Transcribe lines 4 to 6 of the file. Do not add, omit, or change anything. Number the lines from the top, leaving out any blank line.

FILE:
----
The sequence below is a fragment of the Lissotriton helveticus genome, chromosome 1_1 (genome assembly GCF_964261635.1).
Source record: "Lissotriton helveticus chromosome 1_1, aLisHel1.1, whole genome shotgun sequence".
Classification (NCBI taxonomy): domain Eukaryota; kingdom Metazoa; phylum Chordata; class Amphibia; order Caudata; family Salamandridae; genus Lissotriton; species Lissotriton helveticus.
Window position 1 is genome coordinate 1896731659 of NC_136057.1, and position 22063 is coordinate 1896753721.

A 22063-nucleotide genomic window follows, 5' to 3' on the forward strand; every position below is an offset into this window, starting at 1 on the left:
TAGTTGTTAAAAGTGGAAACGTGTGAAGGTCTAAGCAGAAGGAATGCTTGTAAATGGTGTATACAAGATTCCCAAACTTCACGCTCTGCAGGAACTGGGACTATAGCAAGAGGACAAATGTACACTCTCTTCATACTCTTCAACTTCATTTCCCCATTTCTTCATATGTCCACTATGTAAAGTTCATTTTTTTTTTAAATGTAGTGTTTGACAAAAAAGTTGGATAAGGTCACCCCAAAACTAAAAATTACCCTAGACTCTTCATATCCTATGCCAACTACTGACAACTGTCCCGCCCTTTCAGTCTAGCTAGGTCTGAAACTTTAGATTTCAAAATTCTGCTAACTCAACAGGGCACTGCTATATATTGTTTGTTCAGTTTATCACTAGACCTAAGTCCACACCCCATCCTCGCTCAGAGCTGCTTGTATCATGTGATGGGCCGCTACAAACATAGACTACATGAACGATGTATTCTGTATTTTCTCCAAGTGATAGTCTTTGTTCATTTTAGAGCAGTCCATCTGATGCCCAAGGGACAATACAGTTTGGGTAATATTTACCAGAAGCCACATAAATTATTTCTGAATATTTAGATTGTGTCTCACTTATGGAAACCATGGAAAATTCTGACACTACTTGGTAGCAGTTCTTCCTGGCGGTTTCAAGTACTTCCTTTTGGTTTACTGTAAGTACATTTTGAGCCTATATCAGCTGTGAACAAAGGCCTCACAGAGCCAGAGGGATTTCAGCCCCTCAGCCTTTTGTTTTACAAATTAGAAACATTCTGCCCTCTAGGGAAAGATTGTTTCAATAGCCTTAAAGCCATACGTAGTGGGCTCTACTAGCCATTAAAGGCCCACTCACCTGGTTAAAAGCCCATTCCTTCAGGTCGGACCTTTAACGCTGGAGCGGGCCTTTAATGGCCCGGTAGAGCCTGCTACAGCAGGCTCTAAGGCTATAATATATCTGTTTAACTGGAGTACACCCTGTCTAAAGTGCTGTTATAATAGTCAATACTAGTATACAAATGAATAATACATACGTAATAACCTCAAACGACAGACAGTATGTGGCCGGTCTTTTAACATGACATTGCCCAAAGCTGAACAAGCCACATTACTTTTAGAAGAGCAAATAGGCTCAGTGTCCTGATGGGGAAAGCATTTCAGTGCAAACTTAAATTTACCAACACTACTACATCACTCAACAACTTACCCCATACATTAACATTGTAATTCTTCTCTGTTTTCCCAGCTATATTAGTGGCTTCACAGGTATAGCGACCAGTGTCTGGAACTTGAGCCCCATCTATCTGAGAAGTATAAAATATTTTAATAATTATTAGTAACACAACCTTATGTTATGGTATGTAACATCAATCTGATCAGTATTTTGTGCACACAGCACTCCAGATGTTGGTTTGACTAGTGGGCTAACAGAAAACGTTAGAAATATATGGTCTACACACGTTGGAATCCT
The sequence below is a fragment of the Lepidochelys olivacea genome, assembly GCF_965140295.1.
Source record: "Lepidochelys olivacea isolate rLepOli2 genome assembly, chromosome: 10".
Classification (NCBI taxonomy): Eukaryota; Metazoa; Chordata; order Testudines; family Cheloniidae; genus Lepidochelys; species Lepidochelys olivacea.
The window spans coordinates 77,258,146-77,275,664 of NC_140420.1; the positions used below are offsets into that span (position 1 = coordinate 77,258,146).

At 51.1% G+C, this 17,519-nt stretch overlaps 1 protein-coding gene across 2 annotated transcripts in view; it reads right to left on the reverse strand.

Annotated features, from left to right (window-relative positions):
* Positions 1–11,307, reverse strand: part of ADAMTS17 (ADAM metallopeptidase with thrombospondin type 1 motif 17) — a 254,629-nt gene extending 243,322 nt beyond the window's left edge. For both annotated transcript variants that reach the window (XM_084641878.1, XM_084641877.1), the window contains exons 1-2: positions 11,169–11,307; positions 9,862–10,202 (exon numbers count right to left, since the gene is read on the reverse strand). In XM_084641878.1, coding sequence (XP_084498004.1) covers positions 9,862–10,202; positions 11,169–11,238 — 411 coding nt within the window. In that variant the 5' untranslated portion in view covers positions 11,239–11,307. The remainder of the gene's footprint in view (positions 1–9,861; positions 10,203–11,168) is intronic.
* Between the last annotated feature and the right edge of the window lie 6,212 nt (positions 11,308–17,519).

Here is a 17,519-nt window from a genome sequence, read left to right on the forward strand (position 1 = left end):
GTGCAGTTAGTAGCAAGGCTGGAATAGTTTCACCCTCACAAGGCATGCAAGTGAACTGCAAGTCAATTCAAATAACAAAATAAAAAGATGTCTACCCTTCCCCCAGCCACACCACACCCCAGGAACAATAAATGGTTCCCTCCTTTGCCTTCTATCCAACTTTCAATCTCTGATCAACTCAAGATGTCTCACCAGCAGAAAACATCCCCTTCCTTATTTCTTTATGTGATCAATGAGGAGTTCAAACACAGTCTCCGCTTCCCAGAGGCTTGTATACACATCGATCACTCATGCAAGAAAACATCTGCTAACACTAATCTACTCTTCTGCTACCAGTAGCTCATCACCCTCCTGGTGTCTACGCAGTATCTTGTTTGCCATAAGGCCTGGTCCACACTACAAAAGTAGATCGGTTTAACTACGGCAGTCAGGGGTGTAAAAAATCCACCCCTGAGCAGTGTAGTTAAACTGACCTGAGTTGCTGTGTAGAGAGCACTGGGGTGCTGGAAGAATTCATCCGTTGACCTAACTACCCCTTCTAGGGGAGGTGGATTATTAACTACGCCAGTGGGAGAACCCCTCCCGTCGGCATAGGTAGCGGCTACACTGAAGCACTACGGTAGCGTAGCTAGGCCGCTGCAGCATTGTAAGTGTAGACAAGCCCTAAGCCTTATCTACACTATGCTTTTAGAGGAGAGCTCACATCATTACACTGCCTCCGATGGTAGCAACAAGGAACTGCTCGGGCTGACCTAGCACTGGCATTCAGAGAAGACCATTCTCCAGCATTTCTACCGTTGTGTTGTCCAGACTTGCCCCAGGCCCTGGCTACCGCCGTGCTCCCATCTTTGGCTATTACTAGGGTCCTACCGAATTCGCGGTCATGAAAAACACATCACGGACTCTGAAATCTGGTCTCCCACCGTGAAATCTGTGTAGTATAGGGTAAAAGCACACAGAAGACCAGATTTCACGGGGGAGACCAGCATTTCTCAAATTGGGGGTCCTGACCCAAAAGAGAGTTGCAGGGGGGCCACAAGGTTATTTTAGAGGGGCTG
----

Window position 1 is genome coordinate 1896731659 of NC_136057.1, and position 22063 is coordinate 1896753721.

A 22063-nucleotide genomic window follows, 5' to 3' on the forward strand; every position below is an offset into this window, starting at 1 on the left:
TAGTTGTTAAAAGTGGAAACGTGTGAAGGTCTAAGCAGAAGGAATGCTTGTAAATGGTGTATACAAGATTCCCAAACTTCACGCTCTGCAGGAACTGGGACTATAGCAAGAGGACAAATGTACACTCTCTTCATACTCTTCAACTTCATTTCCCCATTTCTTCATATGTCCACTATGTAAAGTTCATTTTTTTTTTAAATGTAGTGTTTGACAAAAAAGTTGGATAAGGTCACCCCAAAACTAAAAATTACCCTAGACTCTTCATATCCTATGCCAACTACTGACAACTGTCCCGCCCTTTCAGTCTAGCTAGGTCTGAAACTTTAGATTTCAAAATTCTGCTAACTCAACAGGGCACTGCTATATATTGTTTGTTCAGTTTATCACTAGACCTAAGTCCACACCCCATCCTCGCTCAGAGCTGCTTGTATCATGTGATGGGCCGCTACAAACATAGACTACATGAACGATGTATTCTGTATTTTCTCCAAGTGATAGTCTTTGTTCATTTTAGAGCAGTCCATCTGATGCCCAAGGGACAATACAGTTTGGGTAATATTTACCAGAAGCCACATAAATTATTTCTGAATATTTAGATTGTGTCTCACTTATGGAAACCATGGAAAATTCTGACACTACTTGGTAGCAGTTCTTCCTGGCGGTTTCAAGTACTTCCTTTTGGTTTACTGTAAGTACATTTTGAGCCTATATCAGCTGTGAACAAAGGCCTCACAGAGCCAGAGGGATTTCAGCCCCTCAGCCTTTTGTTTTACAAATTAGAAACATTCTGCCCTCTAGGGAAAGATTGTTTCAATAGCCTTAAAGCCATACGTAGTGGGCTCTACTAGCCATTAAAGGCCCACTCACCTGGTTAAAAGCCCATTCCTTCAGGTCGGACCTTTAACGCTGGAGCGGGCCTTTAATGGCCCGGTAGAGCCTGCTACAGCAGGCTCTAAGGCTATAATATATCTGTTTAACTGGAGTACACCCTGTCTAAAGTGCTGTTATAATAGTCAATACTAGTATACAAATGAATAATACATACGTAATAACCTCAAACGACAGACAGTATGTGGCCGGTCTTTTAACATGACATTGCCCAAAGCTGAACAAGCCACATTACTTTTAGAAGAGCAAATAGGCTCAGTGTCCTGATGGGGAAAGCATTTCAGTGCAAACTTAAATTTACCAACACTACTACATCACTCAACAACTTACCCCATACATTAACATTGTAATTCTTCTCTGTTTTCCCAGCTATATTAGTGGCTTCACAGGTATAGCGACCAGTGTCTGGAACTTGAGCCCCATCTATCTGAGAAGTATAAAATATTTTAATAATTATTAGTAACACAACCTTATGTTATGGTATGTAACATCAATCTGATCAGTATTTTGTGCACACAGCACTCCAGATGTTGGTTTGACTAGTGGGCTAACAGAAAACGTTAGAAATATATGGTCTACACACGTTGGAATCCT